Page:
• #7
While the topic is up, I guess I will throw it out there...what about the Coast Guard? This is something else I also considered for a part time thing...though I wonder what an EE would do in the Coast Guard...
 
  • #8
I have friends who have served in the National Guard and the Reserve. They have each done several tours of duty overseas. One of them, when he returned from his most recent tour of duty, had to mentally restrain himself from diving for cover every time a car door was closed. That thump of a car door closing sounded a lot like mortar fire to him. From the sort of work he did, you wouldn't think he'd be in much danger. But he was.

As for the Coast Guard, it is still a military force. You realize that don't you? Who can say where the next military action will come from?

Mind you, I'm not recommending that you stay away from the armed forces. Far from it. They need good people and if you're interested in that line of work, I encourage you to pursue it. But I would not want to see someone join them without having a pretty good idea of what he or she is getting in to. That is no good for the armed forces, and it is no good for you. And I as a tax payer will not get my money's worth.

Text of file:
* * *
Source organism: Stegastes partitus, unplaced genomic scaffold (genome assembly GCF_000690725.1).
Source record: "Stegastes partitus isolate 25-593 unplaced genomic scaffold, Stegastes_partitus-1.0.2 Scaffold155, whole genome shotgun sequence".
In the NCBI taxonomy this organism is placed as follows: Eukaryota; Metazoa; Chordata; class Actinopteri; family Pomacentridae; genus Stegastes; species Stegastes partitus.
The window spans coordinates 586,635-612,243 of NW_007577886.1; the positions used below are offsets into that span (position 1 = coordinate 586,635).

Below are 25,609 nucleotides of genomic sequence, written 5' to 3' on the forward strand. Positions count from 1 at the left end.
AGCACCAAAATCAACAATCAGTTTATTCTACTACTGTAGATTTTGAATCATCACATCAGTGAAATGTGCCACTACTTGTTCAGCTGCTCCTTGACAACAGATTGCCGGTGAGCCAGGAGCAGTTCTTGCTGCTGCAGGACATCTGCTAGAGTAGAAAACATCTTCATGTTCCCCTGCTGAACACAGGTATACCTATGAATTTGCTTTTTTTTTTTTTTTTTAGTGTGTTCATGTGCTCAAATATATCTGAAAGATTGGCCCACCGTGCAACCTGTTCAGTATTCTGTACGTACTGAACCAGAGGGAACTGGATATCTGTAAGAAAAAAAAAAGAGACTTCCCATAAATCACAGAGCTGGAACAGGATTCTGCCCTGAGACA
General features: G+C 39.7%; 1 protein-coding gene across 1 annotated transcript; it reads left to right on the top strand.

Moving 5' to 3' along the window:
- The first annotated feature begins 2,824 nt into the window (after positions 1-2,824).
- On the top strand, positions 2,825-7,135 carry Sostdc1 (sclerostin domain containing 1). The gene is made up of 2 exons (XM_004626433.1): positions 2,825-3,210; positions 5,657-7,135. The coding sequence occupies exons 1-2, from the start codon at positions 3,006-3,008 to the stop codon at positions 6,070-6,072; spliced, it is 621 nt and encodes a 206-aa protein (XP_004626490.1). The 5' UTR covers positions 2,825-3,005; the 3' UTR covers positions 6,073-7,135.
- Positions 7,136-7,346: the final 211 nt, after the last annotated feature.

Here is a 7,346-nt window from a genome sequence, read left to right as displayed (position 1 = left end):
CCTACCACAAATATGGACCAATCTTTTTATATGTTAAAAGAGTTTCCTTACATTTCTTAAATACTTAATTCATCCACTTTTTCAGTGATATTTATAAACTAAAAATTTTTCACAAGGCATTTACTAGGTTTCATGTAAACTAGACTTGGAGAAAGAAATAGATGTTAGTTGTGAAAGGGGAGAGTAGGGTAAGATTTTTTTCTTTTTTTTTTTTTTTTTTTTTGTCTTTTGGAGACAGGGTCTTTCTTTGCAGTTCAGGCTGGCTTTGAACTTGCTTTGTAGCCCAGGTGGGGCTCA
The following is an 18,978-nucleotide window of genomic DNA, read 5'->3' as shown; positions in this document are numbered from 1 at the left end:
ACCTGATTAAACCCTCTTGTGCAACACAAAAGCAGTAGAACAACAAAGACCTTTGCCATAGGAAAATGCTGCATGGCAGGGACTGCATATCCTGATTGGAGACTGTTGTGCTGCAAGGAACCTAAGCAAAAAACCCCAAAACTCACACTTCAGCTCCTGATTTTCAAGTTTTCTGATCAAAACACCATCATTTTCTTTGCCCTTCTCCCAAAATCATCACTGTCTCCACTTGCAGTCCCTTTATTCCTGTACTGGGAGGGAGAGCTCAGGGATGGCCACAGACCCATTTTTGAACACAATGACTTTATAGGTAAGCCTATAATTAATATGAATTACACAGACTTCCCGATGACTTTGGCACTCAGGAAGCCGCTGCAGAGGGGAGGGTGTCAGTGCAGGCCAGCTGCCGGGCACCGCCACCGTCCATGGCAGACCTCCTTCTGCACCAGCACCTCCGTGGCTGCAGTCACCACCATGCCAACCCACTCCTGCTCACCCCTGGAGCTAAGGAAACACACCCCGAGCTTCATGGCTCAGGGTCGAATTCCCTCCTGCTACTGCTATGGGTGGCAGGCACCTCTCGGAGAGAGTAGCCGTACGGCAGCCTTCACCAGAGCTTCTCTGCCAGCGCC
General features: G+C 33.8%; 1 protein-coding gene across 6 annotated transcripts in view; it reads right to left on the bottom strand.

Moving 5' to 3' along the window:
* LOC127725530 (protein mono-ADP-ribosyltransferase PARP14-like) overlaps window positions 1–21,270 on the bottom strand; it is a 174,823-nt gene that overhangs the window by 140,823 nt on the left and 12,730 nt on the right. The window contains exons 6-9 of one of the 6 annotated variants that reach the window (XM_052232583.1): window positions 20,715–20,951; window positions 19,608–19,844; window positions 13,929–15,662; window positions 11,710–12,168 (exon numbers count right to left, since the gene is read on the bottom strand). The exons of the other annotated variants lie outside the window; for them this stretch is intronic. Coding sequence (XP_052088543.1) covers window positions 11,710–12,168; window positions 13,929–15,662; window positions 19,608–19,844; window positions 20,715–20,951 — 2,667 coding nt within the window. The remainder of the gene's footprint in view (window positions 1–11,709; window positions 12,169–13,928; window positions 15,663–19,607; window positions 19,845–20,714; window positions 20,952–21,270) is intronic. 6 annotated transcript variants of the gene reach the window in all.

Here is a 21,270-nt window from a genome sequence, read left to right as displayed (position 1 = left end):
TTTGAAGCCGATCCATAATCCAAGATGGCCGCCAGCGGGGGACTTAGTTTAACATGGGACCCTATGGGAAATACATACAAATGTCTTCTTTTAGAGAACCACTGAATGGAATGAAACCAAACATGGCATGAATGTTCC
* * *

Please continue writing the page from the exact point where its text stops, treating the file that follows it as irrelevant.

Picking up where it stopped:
If you are looking to serve your country, I will thank you. But please do so with a full understanding of what you're doing.
 
  • #9
I understand the coast guard is a military force as well.

I have recently been looking into these services (Air Force, Coast Guard) as well as Public Health Service. I know each has it's own risks, but many civilian jobs do as well. As in any situation, I'm trying to inform myself as well as reduce the risk as much as possible.
 
  • #10
aliaze1 said:
As in any situation, I'm trying to inform myself as well as reduce the risk as much as possible.

Like I said before, statistically the Air Force and also the Coast Guard are the safest branches but that doesn't mean you won't get picked. I got some friends doing trade work type jobs (electrical, HVAC, etc.) in the ANG that randomly got augmentee duty with the Army. They went from doing their usual work to kicking in doors of terrorists and securing buildings. I think you can guess what happened in these situations..